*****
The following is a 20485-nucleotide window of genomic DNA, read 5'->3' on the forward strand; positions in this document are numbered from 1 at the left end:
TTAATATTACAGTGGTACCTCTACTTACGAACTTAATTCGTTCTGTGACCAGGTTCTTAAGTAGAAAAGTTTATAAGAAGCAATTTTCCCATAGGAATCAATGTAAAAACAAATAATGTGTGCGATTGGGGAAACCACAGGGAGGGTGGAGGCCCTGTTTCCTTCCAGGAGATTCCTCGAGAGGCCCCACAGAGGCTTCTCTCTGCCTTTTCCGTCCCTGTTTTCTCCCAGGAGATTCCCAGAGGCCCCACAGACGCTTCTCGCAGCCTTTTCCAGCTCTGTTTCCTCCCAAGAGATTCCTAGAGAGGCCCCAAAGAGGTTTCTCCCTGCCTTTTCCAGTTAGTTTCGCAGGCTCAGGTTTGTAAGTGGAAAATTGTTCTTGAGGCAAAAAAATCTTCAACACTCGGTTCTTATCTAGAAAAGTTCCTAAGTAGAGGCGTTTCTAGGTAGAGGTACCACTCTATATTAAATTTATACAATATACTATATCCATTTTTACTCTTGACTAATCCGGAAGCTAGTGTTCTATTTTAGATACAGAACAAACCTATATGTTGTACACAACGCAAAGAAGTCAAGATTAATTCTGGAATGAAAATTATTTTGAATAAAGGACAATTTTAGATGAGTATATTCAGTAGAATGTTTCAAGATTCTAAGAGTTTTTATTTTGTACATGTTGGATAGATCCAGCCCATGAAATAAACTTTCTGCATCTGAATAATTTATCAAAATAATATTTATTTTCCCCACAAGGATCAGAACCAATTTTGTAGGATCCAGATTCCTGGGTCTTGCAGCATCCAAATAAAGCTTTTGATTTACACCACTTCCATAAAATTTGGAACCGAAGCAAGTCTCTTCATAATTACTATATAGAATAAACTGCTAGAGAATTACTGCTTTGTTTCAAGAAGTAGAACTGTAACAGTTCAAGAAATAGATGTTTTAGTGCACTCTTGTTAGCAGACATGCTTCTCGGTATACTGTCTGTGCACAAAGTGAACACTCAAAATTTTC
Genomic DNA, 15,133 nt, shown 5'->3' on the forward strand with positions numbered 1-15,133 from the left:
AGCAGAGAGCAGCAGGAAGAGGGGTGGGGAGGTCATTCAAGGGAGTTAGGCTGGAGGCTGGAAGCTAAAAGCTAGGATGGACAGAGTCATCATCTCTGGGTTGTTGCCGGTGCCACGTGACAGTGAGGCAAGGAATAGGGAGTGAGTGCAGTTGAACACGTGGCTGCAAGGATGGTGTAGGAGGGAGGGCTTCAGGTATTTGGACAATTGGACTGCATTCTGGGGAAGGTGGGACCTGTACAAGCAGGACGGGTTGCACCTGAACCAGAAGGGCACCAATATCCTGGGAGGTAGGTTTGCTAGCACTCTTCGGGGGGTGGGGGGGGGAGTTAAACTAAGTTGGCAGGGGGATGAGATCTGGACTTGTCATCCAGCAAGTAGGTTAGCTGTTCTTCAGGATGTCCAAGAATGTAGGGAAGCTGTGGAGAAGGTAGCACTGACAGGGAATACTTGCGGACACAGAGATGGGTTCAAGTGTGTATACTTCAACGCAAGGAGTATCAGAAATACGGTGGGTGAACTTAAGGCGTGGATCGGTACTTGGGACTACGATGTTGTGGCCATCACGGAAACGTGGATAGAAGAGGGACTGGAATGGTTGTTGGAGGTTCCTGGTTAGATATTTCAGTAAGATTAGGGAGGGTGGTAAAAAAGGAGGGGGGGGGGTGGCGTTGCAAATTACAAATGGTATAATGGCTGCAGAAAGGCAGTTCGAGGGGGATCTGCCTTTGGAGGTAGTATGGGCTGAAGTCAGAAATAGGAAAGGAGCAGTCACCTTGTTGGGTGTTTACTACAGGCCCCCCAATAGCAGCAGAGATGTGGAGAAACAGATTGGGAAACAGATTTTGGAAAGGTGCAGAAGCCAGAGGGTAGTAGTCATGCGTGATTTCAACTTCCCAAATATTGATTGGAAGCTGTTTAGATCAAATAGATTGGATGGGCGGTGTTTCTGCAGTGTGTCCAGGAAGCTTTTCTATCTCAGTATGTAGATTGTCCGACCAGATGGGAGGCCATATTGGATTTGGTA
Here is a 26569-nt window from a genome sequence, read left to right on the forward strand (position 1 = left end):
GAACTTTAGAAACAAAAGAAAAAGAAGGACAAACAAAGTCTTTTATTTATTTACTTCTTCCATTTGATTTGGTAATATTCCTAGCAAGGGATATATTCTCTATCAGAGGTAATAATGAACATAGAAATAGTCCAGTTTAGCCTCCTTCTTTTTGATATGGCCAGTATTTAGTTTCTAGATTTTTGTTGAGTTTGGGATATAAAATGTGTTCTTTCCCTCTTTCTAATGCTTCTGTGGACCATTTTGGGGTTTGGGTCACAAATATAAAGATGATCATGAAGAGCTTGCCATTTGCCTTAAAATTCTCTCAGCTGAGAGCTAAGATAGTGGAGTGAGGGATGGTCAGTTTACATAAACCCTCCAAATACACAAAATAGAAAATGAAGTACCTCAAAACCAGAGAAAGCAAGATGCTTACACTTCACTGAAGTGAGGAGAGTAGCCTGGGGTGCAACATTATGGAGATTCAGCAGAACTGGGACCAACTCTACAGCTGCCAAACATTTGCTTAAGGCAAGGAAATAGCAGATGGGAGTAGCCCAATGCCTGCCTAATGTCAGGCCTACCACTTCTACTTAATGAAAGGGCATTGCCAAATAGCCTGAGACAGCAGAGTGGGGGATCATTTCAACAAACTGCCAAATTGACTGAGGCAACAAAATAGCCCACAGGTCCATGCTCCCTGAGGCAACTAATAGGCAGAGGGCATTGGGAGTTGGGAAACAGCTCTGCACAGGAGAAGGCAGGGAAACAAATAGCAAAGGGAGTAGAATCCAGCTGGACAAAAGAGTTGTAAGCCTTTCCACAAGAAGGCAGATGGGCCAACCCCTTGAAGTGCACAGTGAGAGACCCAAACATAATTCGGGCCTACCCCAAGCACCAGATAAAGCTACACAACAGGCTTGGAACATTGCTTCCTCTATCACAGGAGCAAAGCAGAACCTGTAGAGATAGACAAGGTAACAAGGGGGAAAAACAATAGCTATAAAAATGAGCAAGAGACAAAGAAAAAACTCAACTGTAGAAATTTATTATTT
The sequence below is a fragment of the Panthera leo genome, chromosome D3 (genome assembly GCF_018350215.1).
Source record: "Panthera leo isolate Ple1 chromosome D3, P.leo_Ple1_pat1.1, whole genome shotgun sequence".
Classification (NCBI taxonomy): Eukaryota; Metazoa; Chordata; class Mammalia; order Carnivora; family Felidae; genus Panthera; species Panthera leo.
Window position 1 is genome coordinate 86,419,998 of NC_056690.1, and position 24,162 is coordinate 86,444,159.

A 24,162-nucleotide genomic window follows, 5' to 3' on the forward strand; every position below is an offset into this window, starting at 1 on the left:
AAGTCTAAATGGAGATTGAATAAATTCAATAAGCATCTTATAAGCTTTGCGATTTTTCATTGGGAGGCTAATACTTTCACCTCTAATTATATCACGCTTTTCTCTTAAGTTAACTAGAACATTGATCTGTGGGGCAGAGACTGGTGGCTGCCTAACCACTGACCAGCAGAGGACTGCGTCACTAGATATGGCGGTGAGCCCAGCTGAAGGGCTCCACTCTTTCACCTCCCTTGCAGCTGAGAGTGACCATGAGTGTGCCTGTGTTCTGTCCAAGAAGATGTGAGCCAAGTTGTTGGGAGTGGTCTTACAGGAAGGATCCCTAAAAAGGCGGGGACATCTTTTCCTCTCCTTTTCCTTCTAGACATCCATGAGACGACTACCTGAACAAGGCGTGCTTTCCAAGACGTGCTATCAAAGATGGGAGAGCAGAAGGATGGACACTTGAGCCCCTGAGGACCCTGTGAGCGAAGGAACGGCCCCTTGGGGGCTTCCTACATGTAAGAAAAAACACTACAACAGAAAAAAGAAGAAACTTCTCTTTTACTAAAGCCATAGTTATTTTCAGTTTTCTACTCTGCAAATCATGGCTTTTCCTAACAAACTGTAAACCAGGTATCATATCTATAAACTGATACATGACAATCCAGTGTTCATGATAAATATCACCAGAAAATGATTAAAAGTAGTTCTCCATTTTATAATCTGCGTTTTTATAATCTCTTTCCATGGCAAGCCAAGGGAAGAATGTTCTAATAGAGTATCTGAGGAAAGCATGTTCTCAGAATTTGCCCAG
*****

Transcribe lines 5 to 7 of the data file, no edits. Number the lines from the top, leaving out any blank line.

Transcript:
Here is a 26569-nt window from a genome sequence, read left to right on the forward strand (position 1 = left end):
GAACTTTAGAAACAAAAGAAAAAGAAGGACAAACAAAGTCTTTTATTTATTTACTTCTTCCATTTGATTTGGTAATATTCCTAGCAAGGGATATATTCTCTATCAGAGGTAATAATGAACATAGAAATAGTCCAGTTTAGCCTCCTTCTTTTTGATATGGCCAGTATTTAGTTTCTAGATTTTTGTTGAGTTTGGGATATAAAATGTGTTCTTTCCCTCTTTCTAATGCTTCTGTGGACCATTTTGGGGTTTGGGTCACAAATATAAAGATGATCATGAAGAGCTTGCCATTTGCCTTAAAATTCTCTCAGCTGAGAGCTAAGATAGTGGAGTGAGGGATGGTCAGTTTACATAAACCCTCCAAATACACAAAATAGAAAATGAAGTACCTCAAAACCAGAGAAAGCAAGATGCTTACACTTCACTGAAGTGAGGAGAGTAGCCTGGGGTGCAACATTATGGAGATTCAGCAGAACTGGGACCAACTCTACAGCTGCCAAACATTTGCTTAAGGCAAGGAAATAGCAGATGGGAGTAGCCCAATGCCTGCCTAATGTCAGGCCTACCACTTCTACTTAATGAAAGGGCATTGCCAAATAGCCTGAGACAGCAGAGTGGGGGATCATTTCAACAAACTGCCAAATTGACTGAGGCAACAAAATAGCCCACAGGTCCATGCTCCCTGAGGCAACTAATAGGCAGAGGGCATTGGGAGTTGGGAAACAGCTCTGCACAGGAGAAGGCAGGGAAACAAATAGCAAAGGGAGTAGAATCCAGCTGGACAAAAGAGTTGTAAGCCTTTCCACAAGAAGGCAGATGGGCCAACCCCTTGAAGTGCACAGTGAGAGACCCAAACATAATTCGGGCCTACCCCAAGCACCAGATAAAGCTACACAACAGGCTTGGAACATTGCTTCCTCTATCACAGGAGCAAAGCAGAACCTGTAGAGATAGACAAGGTAACAAGGGGGAAAAACAATAGCTATAAAAATGAGCAAGAGACAAAGAAAAAACTCAACTGTAGAAATTTATTATTT
The sequence below is a fragment of the Panthera leo genome, chromosome D3 (genome assembly GCF_018350215.1).